"What is that?" I asked, gesturing with my paintbrush in hand.
 Unsure whether to speak or not, Mr. Ducort and Madame Dane remained silent, maintaining their posture and not even casting a glance in my direction.
  "Mr. Ducort and Madame Dane, one of you please tell me what that is, it's altering the lighting and shadows on the bench."
  Sliding his leathered hands over to the object, Mr. Ducort hesitatingly clasped it in his palm, completely concealing it. Swallowing, the man knelt on one leg, extending his hands toward the heart of  Madame Dane, and produced a small box. Opening the box, an exquisite ring was neatly folded into white lace.
  Swallowing once again, Mr. Ducort asked in a bold tone, "Madame Dane, beloved, will you marry me?"
  Madame Dane did not exhibit any form of reaction. Unblinking, she maintained her posture and expression, refusing to glance toward Mr. Ducort. Flustered and disappointed, Mr. Ducort held his pose. I could tell that in his eyes, he was desperately hoping for Madame Dane's acceptance.
  Unsure of the proper way to react, I cried, "Madame Dane, forget posing for this painting and get on with it, will you?"
  At these words, she leaped from her seat and swung her arms around Mr. Ducort, knocking him to the floor of the boat.
  A smile glowing on her face, Madame Dane refused to stop repeating, "Yes, of course!"
  In order to offer the couple privacy, I gathered my supplies in an uncaring manner, and tossed them into my satchel. Still wet, I left the painting on my easel and walked in the opposite direction. However, before I had left the street, Mr. Ducort darted from the boat and trod over to me.
  "Thank you, Mr. Manet. Thank you for your patience and your time."
  With a grin, I replied, "Your happiness is the only currency I know, but I would still like to be paid."  

19 July 2016


This is another entry in the contest hosted at the Creative Writing Ink website. The picture below was provided by the website as inspiration for a short form of prose for the week of June 16th. However, I modified the picture so that it is consistent with the flash fiction.

   Although the air outside was warm, I shivered as I wandered throughout the long hallways of my house. Though I modestly refer to our residence as a house, it's really a mansion. This massive three story structure towers over the neighborhood, matched only by the extravagant floral display encircling our mansion.
  As I walked along the hallway, I admired our conservative family portraits, noticing our grim expressions and erect posture. The space between each portrait was consistent, forming a simple pattern throughout the hallways. My family and I were clothed in finely pressed garments and were positioned before a waterfall of black fabric cascading in the background. Although I enjoyed the portraits themselves, the most stunning aspect of the images were the frames that enclosed them.
  Unlike the pictures, which were nearly identical except for our age, each frame was unique and original. The most expensive frame was carved from raw gold, and engraved with our names and the intricate branches of a delicate tree. Conversely, the least expensive was simple in style and fashioned from plastic. However, the most striking frame was carved from ebony and depicted rolling waves along its border.
  The longer I admired the frame, the stronger the urge was to admire the frame without the distraction of the portrait of my conservative family. Running my tongue over my dry lips, I glanced in each direction, ensuring that I would not be discovered. Hesitatingly extending my limbs toward the frame, I barely managed to remove the frame the wall.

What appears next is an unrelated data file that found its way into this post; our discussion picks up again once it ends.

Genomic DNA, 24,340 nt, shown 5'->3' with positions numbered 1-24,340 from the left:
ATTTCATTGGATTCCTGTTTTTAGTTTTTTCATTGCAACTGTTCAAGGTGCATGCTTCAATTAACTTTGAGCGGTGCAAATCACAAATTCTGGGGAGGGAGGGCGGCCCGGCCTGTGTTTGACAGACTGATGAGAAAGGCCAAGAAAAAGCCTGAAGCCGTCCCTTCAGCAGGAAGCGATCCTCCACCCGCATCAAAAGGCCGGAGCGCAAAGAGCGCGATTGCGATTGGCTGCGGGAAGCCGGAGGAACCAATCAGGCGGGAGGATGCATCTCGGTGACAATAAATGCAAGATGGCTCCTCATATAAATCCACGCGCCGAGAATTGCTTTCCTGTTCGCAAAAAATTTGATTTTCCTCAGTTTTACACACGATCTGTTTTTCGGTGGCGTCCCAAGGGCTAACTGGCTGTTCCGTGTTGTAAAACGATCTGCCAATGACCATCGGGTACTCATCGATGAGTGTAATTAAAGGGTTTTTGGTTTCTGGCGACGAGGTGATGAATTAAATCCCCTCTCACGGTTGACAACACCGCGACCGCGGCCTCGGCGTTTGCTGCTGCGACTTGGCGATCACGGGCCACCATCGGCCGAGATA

Crouching, I silently dismantled the contents of the frame, removing the cardboard base and secondary layers. However, as I continued to bare the frame, I noticed a small, yellowed rectangle resting in a corner of the frame. The writing scrawled at the bottom was indecipherable except for a single word that I recognized: Katherine - my mother's name.
  Turning the slip in my hand, I recognized my mother's brown, flowing hair, but I did not recognize the boy with blonde hair running behind her. Clutching what appears to be my mother's hat, the boy was dressed in a drab gown with bright stockings and polished shoes. Although I did not recognize the young boy, something about him was familiar. Shifting the paper over again, I squinted my eyes and distinguished the penmanship of my father.
  Brimming with joy at this discovery, I pressed the image to my chest, closed my eyes, and imagined the waves frothing on the shore, the warm sand brushing my legs, and the childish, uncontrolled laughter of my young parents.
  I realized exactly what this image depicted - the first time my parent's had met, and it wasn't even framed.

15 July 2016

Push and Poll

Hey all! I'm letting you know that this post isn't about me or my experiences, but about you and your preferences. Here is the rundown: I've realized, (like many others), that Scribentia is a snooze button name for a blog (including a writing blog.) Thus, I've compiled a list of names, (and by that I mean only two). I would be very grateful if you took the time to vote at the poll below and decide between the two names I've configured. If you have a suggestion, please leave a comment below, I accept all recommendations and ideas.

This poll will remain active until I say so, (which means I have no idea when I will close it).

Here are the choices (so far):

Takes One to Noll One - This blog title is identical to the common phrase "takes one to know one", except I swapped in my list name. Easy to remember and straightforward? I think so.

Noll and Void - I'm especially intrigued by the opportunities posed by this blog title, because my tagline would be: Noll and Void - anything but. (Let's face it, that's also easy to remember and it's mildly humorous - which is a great combination.)

Scribentia - Sometimes, you have to stick with the classics. Although this name is the "same old, same old", if you like this blog title vote for it below. However, the purpose of this post and the corresponding poll was to find a new title for my blog.

Suggestions - If you think that your idea is a really good one, like I said before, I would love to hear it! Simply post in the comment below.

If you submit an answer to the poll, (that's right, as in clicking a button), leave a link to your blog in the comments and I will personally subscribe to your blog and comment on the most recent post or a post of your choice. Thank you in advance for all suggestions and answers submitted to the poll below!

What should the new title of my blog be?

Takes One to Noll One
Noll and Void
Sage Quotes